Sunday, March 22, 2015

It Isn't All About Vampires

Of course I picked up Karen Russell's 2013 short story collection 'Vampires in the Lemon Grove' totally for the title. Her fantastical worlds are awesome. These eight stories didn't disappoint. I slowly savored them over a long afternoon at the pool with freshly squeezed homemade lemonade. (Read reviews here, here and here.)

The collection begins with the eponymous title story, but oddly, I didn't quite fancy it. It's uhh...about rather...silly vampires. Eight stories, some I really dig, the others, not so much. They're mostly deliciously horrifying and hilarious.

The last story 'The Graveless Doll of Eric Mutis' makes a strong social comment about bullying in school. Of four kids in Anthem, New Jersey, narrated from one of the four kids'- Larry Rubio's viewpoint. Of how they bullied fellow new transfer student Eric Mutis, who then mysteriously disappeared from school, and how the boys then found a scarecrow of dressed in Eric Mutis' clothes and Hoops sneakers found tied to an oak tree in Friendship Park. They pulled down the scarecrow and threw it into the ravine. Then they found the scarecrow being methodically amputated. There could be perfectly logical explanations. But in the minds of the young boys, it became somewhat like a horror story. Until residual guilt in Larry Rubio haunted him with thoughts of Eric, and he had to get his friends to help him retrieve the scarecrow from the ravine. And somehow, I suppose, he became a rooted scarecrow... heh...I'd like to think, permanently.

I spread my arms above the rabbit, so no birds dove for it. I had a knife in my back pocket. The thought occurred to me that I was the scarecrow's guardian now, and the symmetry of this reversal both pleased and terrified me. Yes: now I would stand watch over what remained of Eric Mutis. It was only fair, after what I'd done to Mutant. I would be the scarecrow's scarecrow. My shadow draped over the remains of the doll.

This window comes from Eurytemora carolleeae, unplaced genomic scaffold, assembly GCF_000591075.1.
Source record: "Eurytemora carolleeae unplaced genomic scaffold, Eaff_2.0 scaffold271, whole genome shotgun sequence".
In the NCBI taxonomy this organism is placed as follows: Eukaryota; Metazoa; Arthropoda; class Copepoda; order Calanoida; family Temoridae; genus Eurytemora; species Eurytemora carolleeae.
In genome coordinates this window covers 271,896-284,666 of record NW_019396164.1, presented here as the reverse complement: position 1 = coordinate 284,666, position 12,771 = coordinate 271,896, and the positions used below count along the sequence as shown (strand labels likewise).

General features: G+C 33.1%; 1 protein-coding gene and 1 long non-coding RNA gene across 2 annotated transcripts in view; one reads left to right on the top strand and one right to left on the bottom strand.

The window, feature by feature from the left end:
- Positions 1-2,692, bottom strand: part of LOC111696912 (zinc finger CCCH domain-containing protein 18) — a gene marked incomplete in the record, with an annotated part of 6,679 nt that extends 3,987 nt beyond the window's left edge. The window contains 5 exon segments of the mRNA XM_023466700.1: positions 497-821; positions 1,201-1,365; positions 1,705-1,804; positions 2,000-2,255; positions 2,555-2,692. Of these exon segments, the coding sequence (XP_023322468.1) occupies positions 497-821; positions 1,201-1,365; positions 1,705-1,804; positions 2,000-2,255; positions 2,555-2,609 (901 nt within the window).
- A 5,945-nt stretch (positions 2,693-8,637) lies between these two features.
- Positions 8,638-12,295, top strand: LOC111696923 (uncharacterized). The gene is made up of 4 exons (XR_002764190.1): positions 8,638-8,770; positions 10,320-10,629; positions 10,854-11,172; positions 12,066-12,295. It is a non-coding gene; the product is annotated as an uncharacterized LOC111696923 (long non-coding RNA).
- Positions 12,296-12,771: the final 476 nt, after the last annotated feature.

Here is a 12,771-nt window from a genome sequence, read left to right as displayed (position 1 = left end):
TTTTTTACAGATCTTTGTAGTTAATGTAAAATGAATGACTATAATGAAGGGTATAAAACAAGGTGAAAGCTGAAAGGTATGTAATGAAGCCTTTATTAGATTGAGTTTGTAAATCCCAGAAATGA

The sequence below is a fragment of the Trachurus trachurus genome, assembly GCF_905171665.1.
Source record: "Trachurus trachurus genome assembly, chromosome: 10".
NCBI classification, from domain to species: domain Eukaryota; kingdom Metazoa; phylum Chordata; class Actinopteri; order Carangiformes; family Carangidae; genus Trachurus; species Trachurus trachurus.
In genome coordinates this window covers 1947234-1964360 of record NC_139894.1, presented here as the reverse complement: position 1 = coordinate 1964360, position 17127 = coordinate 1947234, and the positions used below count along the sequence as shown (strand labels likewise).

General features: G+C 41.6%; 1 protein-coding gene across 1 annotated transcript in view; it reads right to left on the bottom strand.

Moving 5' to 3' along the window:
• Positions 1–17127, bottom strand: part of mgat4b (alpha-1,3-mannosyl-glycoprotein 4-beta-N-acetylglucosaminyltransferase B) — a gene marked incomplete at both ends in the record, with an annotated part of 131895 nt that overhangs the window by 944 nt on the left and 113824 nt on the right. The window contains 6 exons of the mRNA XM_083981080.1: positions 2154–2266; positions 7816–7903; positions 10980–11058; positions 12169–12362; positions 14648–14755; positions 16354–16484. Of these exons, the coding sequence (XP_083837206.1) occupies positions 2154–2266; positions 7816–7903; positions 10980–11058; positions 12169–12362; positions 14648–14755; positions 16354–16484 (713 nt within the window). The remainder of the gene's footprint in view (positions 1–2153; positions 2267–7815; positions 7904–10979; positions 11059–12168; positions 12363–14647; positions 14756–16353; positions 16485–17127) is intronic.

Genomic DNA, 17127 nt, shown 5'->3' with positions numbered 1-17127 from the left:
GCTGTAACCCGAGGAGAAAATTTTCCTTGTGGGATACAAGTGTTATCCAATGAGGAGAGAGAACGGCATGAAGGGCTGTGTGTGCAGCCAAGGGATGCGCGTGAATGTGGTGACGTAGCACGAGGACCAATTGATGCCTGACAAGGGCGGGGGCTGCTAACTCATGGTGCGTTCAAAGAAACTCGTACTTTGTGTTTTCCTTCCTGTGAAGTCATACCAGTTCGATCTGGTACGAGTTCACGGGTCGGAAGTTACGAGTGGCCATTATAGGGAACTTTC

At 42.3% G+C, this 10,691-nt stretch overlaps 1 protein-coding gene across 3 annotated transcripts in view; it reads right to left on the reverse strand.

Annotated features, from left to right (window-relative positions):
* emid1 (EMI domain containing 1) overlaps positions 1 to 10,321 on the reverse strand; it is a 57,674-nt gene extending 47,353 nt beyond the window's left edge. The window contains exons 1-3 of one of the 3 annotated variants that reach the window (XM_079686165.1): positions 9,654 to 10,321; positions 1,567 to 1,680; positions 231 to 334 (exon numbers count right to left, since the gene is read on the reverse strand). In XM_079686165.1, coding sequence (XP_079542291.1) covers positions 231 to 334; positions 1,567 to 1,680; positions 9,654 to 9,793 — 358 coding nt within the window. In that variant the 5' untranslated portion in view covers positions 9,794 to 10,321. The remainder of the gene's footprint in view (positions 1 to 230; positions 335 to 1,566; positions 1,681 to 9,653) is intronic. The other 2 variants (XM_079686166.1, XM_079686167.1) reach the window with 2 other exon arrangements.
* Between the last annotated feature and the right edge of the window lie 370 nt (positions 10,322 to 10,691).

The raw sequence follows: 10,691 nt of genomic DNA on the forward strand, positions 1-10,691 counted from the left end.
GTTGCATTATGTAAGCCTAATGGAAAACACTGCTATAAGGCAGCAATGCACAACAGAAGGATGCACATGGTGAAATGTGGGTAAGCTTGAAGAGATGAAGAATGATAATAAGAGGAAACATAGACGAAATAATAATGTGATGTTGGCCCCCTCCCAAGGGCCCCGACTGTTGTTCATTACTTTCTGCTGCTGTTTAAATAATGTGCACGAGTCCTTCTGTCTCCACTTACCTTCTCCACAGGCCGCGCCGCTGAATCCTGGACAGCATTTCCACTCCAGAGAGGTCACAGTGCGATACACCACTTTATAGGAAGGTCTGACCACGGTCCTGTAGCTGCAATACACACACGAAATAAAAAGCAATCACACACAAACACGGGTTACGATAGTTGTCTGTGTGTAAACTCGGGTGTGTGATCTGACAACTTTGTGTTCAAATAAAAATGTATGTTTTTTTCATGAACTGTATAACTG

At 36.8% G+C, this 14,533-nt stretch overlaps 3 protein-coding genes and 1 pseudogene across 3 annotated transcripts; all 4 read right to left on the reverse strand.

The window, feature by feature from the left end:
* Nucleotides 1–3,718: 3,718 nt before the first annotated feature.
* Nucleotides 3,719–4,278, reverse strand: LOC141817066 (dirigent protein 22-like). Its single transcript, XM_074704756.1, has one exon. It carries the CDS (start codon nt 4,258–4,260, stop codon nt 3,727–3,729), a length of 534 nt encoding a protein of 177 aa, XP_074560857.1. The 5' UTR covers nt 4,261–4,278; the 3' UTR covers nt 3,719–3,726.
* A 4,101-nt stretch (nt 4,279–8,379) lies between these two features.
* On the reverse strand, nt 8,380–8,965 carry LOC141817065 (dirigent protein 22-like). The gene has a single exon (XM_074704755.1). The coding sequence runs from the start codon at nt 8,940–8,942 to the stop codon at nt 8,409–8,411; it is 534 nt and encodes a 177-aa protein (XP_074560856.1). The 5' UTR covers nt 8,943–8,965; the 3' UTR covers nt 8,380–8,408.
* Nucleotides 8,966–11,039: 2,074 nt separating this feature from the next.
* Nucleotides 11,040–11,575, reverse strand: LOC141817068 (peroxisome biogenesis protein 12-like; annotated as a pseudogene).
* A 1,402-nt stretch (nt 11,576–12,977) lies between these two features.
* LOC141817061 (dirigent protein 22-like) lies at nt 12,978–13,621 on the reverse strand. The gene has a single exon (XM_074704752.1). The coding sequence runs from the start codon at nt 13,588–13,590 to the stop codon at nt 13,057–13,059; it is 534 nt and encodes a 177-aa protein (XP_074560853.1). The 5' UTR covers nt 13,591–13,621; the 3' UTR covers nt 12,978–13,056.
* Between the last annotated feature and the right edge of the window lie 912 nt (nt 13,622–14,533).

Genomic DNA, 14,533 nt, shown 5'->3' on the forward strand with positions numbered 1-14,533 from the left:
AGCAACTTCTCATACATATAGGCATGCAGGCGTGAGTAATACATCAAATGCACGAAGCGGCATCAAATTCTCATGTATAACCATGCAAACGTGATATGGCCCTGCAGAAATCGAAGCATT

I love the second story 'Reeling for the Empire'. Creepy. Of a world where silkworms have died. Japan is the only country still producing silk because they found a way to pull silk from humans, by literally altering their physiology and turning them into giant silkworms. The girls provide threads of different colors. Of the trapped innocent girls kaiko-joko, the evil Agent and eventual freedom. Loads of social criticism going on in there. A fabulous dark little tale.

"These wings of ours are invisible to you," I say directly into the Agent's ear. I clasp my hands around his neck, lean into the whisper. "And in fact you will never see them, since they exist only in our future, where you are dead and we are living, flying." 
I then turn the Agent's head so that he can admire our silk. For the past week every worker has used the altered machine to spin her own cocoon - they hang from the far wall, coral and emerald and blue, ordered by hue, like a rainbow. While the rest of Japan changes outside the walls of Nowhere Mill, we'll hang side by side, hidden against the bricks. Paralyzed inside our silk, but spinning faster and faster. Passing into our next phase. Then we'll escape. (Inside his cocoon, the Agent will turn blue and suffocate.) 
"And look," I say, counting down the wall: twenty-one workers, and twenty-two cocoons. When he sees the black sac, I feel his neck stiffen. "We have spun one for you." I smile down at him. 

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